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On Gaza, New Year's Eve Council Meeting, Missiles and Protests on 42nd Street,  Casualty Confusion

Byline: Matthew Russell Lee of Inner City Press at the UN: News Analysis

UNITED NATIONS, December 31 -- As a Security Council meeting on Gaza was scheduled for 6 p.m. on New Years Eve, the UN's humanitarian coordinator John Holmes revised his way of presenting the number of civilians killed. He put the total dead in Gaza at 320 to 390, and eschewed the distinction he made on December 29, that the 62 women and children killed were a proxy for civilians.

   But the spokesman for the UN Relief and Works Administration, Chris Gunness, had since said that 25% of those killed have been civilians, which would put the figure at 80 to 97. Inner City Press asked UNRWA head Karen AbuZayd to explain the steps taken to move the analysis from Monday's figure, 62, to the current UN reported tally.

  Ms. AbuZayd said that 62 had been an UNRWA figure, albeit one which on Monday she had immediately characterized as not credible. She then said that UNRWA is now conservatively saying 20 to 25% of fatalities have been civilians, and again equated this with women and children. Video here, from Minute 36:28.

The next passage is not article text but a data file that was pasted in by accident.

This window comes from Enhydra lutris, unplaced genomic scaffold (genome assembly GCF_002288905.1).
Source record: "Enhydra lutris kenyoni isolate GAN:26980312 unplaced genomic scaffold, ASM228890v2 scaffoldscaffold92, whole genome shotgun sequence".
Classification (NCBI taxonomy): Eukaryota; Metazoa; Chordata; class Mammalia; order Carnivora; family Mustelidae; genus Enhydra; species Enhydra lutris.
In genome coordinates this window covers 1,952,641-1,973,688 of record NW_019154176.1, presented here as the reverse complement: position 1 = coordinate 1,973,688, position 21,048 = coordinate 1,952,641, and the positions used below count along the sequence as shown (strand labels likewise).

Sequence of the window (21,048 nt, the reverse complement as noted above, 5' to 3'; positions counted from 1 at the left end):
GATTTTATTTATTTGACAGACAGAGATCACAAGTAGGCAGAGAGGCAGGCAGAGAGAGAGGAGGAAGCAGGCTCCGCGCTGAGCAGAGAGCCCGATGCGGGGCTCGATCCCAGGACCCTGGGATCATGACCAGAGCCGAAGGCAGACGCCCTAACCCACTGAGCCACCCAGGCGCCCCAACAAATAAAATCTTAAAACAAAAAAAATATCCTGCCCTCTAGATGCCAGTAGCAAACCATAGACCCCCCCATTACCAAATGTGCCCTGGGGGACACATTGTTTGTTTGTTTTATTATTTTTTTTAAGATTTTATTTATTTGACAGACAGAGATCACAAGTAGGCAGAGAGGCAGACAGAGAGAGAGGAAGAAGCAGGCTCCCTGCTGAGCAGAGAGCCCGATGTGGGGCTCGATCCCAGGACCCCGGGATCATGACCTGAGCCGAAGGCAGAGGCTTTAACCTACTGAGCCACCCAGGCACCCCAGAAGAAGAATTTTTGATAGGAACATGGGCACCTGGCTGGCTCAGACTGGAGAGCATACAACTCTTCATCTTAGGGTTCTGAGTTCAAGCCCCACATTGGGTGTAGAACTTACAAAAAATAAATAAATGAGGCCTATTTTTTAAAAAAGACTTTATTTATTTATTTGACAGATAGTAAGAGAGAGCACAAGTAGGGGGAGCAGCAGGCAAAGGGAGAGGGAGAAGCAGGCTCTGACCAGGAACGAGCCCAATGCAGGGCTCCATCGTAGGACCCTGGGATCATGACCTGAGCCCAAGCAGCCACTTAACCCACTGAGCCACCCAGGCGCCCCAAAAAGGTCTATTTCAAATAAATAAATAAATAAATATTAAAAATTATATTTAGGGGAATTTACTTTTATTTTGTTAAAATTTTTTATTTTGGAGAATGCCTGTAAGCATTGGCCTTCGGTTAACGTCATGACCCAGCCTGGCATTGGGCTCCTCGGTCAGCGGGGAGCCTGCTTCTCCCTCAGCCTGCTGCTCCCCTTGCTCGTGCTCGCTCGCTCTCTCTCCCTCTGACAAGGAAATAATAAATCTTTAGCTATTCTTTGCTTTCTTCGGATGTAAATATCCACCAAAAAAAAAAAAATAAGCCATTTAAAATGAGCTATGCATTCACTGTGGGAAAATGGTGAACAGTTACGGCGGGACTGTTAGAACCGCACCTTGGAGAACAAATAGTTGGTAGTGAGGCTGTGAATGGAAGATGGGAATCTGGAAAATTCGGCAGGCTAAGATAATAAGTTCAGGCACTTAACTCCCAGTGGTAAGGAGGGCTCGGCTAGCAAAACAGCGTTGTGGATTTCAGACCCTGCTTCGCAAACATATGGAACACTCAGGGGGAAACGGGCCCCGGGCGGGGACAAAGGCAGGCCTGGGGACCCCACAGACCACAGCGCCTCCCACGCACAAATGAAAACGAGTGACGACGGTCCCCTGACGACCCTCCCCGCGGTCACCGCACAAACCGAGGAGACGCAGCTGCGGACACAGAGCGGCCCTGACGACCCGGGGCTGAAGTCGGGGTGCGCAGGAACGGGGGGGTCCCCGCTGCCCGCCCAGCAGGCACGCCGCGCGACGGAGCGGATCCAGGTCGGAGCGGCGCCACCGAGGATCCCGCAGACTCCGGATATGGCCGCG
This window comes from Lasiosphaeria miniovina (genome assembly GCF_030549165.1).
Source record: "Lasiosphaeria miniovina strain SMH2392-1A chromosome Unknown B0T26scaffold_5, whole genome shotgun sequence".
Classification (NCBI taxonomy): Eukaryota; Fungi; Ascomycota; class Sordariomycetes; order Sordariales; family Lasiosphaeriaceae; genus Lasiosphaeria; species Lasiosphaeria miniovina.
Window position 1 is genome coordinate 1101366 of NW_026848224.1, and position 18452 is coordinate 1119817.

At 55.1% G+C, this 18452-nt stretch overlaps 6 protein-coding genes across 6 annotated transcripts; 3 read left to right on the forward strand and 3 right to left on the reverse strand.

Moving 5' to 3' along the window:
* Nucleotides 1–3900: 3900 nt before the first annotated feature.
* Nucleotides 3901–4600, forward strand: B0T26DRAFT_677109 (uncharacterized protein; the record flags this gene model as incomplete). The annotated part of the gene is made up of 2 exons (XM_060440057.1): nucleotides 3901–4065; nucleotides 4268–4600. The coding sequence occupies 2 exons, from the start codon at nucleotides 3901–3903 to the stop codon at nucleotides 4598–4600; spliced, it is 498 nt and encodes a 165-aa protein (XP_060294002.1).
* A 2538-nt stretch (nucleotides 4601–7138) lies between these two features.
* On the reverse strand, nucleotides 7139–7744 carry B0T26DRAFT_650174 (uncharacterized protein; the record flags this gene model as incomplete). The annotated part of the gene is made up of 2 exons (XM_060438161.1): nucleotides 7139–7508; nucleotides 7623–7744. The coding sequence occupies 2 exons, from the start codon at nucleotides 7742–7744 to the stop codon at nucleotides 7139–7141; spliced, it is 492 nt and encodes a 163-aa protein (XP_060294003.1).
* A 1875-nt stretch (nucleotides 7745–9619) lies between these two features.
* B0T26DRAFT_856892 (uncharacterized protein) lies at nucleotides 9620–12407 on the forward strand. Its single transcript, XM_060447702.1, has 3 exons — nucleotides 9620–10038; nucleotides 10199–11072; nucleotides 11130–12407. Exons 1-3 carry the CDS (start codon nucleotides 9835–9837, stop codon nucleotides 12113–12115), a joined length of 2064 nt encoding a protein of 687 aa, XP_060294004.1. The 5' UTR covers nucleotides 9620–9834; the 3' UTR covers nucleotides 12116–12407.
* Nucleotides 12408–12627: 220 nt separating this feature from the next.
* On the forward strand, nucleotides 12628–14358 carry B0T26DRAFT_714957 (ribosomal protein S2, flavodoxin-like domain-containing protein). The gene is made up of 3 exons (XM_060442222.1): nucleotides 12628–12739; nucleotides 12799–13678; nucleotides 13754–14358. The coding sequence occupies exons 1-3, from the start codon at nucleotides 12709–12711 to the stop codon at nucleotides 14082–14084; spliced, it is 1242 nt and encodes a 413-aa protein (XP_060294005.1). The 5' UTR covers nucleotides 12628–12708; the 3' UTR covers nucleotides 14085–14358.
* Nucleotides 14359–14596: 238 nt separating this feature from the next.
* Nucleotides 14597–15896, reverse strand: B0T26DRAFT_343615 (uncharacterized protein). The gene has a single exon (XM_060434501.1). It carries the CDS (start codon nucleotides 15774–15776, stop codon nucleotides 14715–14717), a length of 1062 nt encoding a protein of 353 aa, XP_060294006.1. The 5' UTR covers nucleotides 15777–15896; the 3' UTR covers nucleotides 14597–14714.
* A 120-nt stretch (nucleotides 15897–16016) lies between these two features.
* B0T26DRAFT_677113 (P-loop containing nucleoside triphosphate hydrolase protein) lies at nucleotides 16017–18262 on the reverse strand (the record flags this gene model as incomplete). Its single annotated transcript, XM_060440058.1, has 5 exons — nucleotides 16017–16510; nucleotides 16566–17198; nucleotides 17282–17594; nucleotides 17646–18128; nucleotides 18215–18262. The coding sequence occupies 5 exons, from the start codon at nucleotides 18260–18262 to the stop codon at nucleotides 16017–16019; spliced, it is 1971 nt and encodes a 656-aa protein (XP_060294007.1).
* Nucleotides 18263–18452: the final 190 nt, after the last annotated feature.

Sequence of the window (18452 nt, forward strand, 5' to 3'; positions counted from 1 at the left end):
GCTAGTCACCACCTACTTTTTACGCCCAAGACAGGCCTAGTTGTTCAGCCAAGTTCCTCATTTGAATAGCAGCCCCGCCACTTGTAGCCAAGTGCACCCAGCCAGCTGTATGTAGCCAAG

It was surprising that even with two days to eliminate their double standard, the UN system was still floundering on this issue. In its other reporting on conflicts, the UN does not equate civilians with women and children.

  Inner City Press asked John Holmes about the Office for the Coordination of Humanitarian Affairs report, apparently sent by e-mail to some but not all journalists who cover the UN, of over 150 civilians fatalities in the Congo, in Orientale Province -- did that number include all of the men who were killed, what was the UN system's involvement in the underlying offensive against the Lord's Resistance Army and what is the UN doing now to try to protect civilians going forward? Video here, from Minute 36:40.

 Tellingly, Holmes began by saying that those killed in the Congo were just "villagers," and therefore presumed to be civilians. But is Gaza not something of a village, albeit densely populated? The UN had been the first to note the prevalence of militias among the population in the Eastern Congo. So why equate men with combatants in Gaza but not the Congo? Is it only because the LRA's Joseph Kony, even more than Sudan's Omar Al-Bashir, has few defenders, or none so persistent as the U.S. and Israel?

In Gaza, flour delivered in earlier days

  Inner City Press also asked Ms. AbuZayd about which UN premises in Gaza have been impacted -- she focused on the UNSCO compound next to the presidential guest house, in which as "collateral damage," she said, all vehicles had been destroyed -- and about OCHA's own report that for maintenance workers from the Gaza Coastal Management Water Utility, "the use of water piping greatly increases the risk of CMWU employees mistakenly identified by IAF aircraft as militants transporting rockets." Video here, from Minute 18:17.